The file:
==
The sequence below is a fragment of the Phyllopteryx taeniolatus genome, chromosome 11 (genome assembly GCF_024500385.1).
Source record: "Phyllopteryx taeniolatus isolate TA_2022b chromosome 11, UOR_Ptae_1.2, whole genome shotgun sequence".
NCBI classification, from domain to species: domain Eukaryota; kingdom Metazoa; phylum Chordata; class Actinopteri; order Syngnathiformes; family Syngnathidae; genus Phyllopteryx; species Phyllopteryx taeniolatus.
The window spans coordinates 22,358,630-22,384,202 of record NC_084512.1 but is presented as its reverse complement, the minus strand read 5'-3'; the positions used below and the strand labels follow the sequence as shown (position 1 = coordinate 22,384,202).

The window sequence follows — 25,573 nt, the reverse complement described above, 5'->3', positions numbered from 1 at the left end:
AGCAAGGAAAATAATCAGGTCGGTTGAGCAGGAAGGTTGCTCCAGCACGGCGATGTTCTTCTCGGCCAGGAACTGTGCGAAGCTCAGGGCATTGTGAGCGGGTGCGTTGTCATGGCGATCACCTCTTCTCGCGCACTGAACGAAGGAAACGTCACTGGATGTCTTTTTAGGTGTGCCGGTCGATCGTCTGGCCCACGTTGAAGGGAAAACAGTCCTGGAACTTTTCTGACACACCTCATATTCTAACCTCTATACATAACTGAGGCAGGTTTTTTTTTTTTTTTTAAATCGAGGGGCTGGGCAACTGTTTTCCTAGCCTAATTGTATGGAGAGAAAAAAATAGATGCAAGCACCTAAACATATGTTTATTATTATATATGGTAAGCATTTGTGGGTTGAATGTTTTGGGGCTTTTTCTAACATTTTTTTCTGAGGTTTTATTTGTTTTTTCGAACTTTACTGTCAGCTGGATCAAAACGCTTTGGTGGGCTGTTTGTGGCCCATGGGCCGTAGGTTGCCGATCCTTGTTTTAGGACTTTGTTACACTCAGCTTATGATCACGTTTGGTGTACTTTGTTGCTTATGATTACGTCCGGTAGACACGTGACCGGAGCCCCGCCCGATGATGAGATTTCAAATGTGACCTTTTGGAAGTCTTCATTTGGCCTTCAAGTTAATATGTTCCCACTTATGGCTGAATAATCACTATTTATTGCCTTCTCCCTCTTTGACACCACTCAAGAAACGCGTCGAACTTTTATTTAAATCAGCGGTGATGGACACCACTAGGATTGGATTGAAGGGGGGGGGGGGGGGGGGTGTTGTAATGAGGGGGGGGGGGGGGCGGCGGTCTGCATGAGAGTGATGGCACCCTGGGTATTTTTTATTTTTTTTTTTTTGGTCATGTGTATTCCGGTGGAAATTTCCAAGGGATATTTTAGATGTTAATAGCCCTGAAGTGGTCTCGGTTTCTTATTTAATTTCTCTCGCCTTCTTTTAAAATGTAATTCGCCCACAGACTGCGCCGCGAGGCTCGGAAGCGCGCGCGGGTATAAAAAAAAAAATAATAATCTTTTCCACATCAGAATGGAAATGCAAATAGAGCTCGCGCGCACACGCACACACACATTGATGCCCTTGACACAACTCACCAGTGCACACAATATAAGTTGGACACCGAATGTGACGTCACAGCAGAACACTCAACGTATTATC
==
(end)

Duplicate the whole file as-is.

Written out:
The sequence below is a fragment of the Phyllopteryx taeniolatus genome, chromosome 11 (genome assembly GCF_024500385.1).
Source record: "Phyllopteryx taeniolatus isolate TA_2022b chromosome 11, UOR_Ptae_1.2, whole genome shotgun sequence".
NCBI classification, from domain to species: domain Eukaryota; kingdom Metazoa; phylum Chordata; class Actinopteri; order Syngnathiformes; family Syngnathidae; genus Phyllopteryx; species Phyllopteryx taeniolatus.
The window spans coordinates 22,358,630-22,384,202 of record NC_084512.1 but is presented as its reverse complement, the minus strand read 5'-3'; the positions used below and the strand labels follow the sequence as shown (position 1 = coordinate 22,384,202).

The window sequence follows — 25,573 nt, the reverse complement described above, 5'->3', positions numbered from 1 at the left end:
AGCAAGGAAAATAATCAGGTCGGTTGAGCAGGAAGGTTGCTCCAGCACGGCGATGTTCTTCTCGGCCAGGAACTGTGCGAAGCTCAGGGCATTGTGAGCGGGTGCGTTGTCATGGCGATCACCTCTTCTCGCGCACTGAACGAAGGAAACGTCACTGGATGTCTTTTTAGGTGTGCCGGTCGATCGTCTGGCCCACGTTGAAGGGAAAACAGTCCTGGAACTTTTCTGACACACCTCATATTCTAACCTCTATACATAACTGAGGCAGGTTTTTTTTTTTTTTTTAAATCGAGGGGCTGGGCAACTGTTTTCCTAGCCTAATTGTATGGAGAGAAAAAAATAGATGCAAGCACCTAAACATATGTTTATTATTATATATGGTAAGCATTTGTGGGTTGAATGTTTTGGGGCTTTTTCTAACATTTTTTTCTGAGGTTTTATTTGTTTTTTCGAACTTTACTGTCAGCTGGATCAAAACGCTTTGGTGGGCTGTTTGTGGCCCATGGGCCGTAGGTTGCCGATCCTTGTTTTAGGACTTTGTTACACTCAGCTTATGATCACGTTTGGTGTACTTTGTTGCTTATGATTACGTCCGGTAGACACGTGACCGGAGCCCCGCCCGATGATGAGATTTCAAATGTGACCTTTTGGAAGTCTTCATTTGGCCTTCAAGTTAATATGTTCCCACTTATGGCTGAATAATCACTATTTATTGCCTTCTCCCTCTTTGACACCACTCAAGAAACGCGTCGAACTTTTATTTAAATCAGCGGTGATGGACACCACTAGGATTGGATTGAAGGGGGGGGGGGGGGGGGGTGTTGTAATGAGGGGGGGGGGGGGGCGGCGGTCTGCATGAGAGTGATGGCACCCTGGGTATTTTTTATTTTTTTTTTTTTGGTCATGTGTATTCCGGTGGAAATTTCCAAGGGATATTTTAGATGTTAATAGCCCTGAAGTGGTCTCGGTTTCTTATTTAATTTCTCTCGCCTTCTTTTAAAATGTAATTCGCCCACAGACTGCGCCGCGAGGCTCGGAAGCGCGCGCGGGTATAAAAAAAAAAATAATAATCTTTTCCACATCAGAATGGAAATGCAAATAGAGCTCGCGCGCACACGCACACACACATTGATGCCCTTGACACAACTCACCAGTGCACACAATATAAGTTGGACACCGAATGTGACGTCACAGCAGAACACTCAACGTATTATC